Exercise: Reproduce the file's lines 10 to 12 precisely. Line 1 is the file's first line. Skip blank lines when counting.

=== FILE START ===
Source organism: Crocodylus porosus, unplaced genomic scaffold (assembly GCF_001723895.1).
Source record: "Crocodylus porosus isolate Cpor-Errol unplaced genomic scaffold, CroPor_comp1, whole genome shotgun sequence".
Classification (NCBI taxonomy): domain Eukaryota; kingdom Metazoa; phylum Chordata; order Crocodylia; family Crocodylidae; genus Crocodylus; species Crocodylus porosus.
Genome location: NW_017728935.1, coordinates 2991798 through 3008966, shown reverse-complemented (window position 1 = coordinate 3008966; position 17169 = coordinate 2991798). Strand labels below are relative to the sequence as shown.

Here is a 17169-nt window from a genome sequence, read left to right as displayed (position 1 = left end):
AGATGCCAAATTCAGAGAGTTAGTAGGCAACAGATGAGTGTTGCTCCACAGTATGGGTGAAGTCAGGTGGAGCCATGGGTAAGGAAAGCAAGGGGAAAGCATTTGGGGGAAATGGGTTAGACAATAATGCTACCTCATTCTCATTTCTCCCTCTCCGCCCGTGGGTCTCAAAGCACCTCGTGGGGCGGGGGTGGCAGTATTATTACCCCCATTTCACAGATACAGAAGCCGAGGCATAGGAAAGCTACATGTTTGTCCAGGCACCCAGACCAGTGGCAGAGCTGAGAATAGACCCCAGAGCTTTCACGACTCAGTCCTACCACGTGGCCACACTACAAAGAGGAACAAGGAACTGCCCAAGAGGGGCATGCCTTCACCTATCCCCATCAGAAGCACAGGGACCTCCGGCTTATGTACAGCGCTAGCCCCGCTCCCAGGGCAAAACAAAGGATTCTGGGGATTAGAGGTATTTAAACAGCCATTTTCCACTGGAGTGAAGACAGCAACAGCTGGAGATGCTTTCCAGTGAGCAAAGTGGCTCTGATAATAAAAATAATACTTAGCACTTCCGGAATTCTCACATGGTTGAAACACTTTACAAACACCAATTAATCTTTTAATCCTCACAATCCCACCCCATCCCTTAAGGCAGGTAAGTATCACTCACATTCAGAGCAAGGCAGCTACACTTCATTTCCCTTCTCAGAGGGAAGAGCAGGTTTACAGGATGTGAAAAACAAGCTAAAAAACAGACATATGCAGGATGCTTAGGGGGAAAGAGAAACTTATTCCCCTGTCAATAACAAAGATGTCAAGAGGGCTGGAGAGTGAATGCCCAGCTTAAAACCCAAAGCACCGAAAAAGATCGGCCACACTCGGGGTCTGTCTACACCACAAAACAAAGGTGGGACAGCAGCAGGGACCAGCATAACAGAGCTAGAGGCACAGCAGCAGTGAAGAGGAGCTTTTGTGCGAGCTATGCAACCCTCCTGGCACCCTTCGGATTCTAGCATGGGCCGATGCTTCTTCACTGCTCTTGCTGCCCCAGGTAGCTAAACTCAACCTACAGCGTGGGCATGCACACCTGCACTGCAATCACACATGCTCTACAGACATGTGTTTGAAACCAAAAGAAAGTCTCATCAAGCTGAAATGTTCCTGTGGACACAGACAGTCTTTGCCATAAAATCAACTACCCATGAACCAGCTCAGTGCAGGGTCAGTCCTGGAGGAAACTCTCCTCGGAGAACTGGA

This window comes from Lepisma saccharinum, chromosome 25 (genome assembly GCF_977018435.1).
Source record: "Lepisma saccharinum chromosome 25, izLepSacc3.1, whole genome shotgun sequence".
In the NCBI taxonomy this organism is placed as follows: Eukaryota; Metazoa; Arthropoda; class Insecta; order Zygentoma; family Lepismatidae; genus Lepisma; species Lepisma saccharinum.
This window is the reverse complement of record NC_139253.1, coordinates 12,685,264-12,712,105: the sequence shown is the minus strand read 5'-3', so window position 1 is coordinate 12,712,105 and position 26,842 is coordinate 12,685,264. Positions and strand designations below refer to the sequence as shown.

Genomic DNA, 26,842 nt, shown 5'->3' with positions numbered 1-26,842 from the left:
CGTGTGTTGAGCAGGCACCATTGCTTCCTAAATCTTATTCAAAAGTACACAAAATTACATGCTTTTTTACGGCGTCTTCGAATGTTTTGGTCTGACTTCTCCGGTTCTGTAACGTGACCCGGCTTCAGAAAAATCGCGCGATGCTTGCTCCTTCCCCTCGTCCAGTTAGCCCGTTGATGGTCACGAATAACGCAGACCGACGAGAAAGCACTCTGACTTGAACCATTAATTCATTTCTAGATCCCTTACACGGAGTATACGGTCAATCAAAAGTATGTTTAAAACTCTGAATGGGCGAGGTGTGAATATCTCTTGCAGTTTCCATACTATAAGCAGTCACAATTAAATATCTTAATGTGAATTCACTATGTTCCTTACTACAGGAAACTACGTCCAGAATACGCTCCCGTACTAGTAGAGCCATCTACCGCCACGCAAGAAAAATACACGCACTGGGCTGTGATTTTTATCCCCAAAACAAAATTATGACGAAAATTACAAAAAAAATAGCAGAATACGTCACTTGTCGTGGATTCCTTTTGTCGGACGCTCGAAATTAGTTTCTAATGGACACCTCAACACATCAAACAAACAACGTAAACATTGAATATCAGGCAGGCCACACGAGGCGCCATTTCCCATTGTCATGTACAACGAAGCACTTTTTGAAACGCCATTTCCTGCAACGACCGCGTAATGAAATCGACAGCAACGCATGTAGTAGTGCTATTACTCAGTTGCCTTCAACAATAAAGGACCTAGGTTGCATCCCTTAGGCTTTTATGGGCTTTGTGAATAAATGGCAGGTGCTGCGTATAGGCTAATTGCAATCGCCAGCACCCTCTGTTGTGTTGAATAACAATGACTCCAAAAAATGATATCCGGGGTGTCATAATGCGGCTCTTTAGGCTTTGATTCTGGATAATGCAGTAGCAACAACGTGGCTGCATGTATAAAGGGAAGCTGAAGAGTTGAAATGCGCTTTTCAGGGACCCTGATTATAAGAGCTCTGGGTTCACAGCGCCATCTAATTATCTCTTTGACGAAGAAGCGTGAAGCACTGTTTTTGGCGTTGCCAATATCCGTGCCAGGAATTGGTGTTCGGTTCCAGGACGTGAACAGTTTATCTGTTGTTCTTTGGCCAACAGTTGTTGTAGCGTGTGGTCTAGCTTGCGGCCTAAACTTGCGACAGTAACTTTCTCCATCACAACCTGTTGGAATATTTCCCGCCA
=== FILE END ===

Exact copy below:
This window is the reverse complement of record NC_139253.1, coordinates 12,685,264-12,712,105: the sequence shown is the minus strand read 5'-3', so window position 1 is coordinate 12,712,105 and position 26,842 is coordinate 12,685,264. Positions and strand designations below refer to the sequence as shown.

Genomic DNA, 26,842 nt, shown 5'->3' with positions numbered 1-26,842 from the left:
CGTGTGTTGAGCAGGCACCATTGCTTCCTAAATCTTATTCAAAAGTACACAAAATTACATGCTTTTTTACGGCGTCTTCGAATGTTTTGGTCTGACTTCTCCGGTTCTGTAACGTGACCCGGCTTCAGAAAAATCGCGCGATGCTTGCTCCTTCCCCTCGTCCAGTTAGCCCGTTGATGGTCACGAATAACGCAGACCGACGAGAAAGCACTCTGACTTGAACCATTAATTCATTTCTAGATCCCTTACACGGAGTATACGGTCAATCAAAAGTATGTTTAAAACTCTGAATGGGCGAGGTGTGAATATCTCTTGCAGTTTCCATACTATAAGCAGTCACAATTAAATATCTTAATGTGAATTCACTATGTTCCTTACTACAGGAAACTACGTCCAGAATACGCTCCCGTACTAGTAGAGCCATCTACCGCCACGCAAGAAAAATACACGCACTGGGCTGTGATTTTTATCCCCAAAACAAAATTATGACGAAAATTACAAAAAAAATAGCAGAATACGTCACTTGTCGTGGATTCCTTTTGTCGGACGCTCGAAATTAGTTTCTAATGGACACCTCAACACATCAAACAAACAACGTAAACATTGAATATCAGGCAGGCCACACGAGGCGCCATTTCCCATTGTCATGTACAACGAAGCACTTTTTGAAACGCCATTTCCTGCAACGACCGCGTAATGAAATCGACAGCAACGCATGTAGTAGTGCTATTACTCAGTTGCCTTCAACAATAAAGGACCTAGGTTGCATCCCTTAGGCTTTTATGGGCTTTGTGAATAAATGGCAGGTGCTGCGTATAGGCTAATTGCAATCGCCAGCACCCTCTGTTGTGTTGAATAACAATGACTCCAAAAAATGATATCCGGGGTGTCATAATGCGGCTCTTTAGGCTTTGATTCTGGATAATGCAGTAGCAACAACGTGGCTGCATGTATAAAGGGAAGCTGAAGAGTTGAAATGCGCTTTTCAGGGACCCTGATTATAAGAGCTCTGGGTTCACAGCGCCATCTAATTATCTCTTTGACGAAGAAGCGTGAAGCACTGTTTTTGGCGTTGCCAATATCCGTGCCAGGAATTGGTGTTCGGTTCCAGGACGTGAACAGTTTATCTGTTGTTCTTTGGCCAACAGTTGTTGTAGCGTGTGGTCTAGCTTGCGGCCTAAACTTGCGACAGTAACTTTCTCCATCACAACCTGTTGGAATATTTCCCGCCA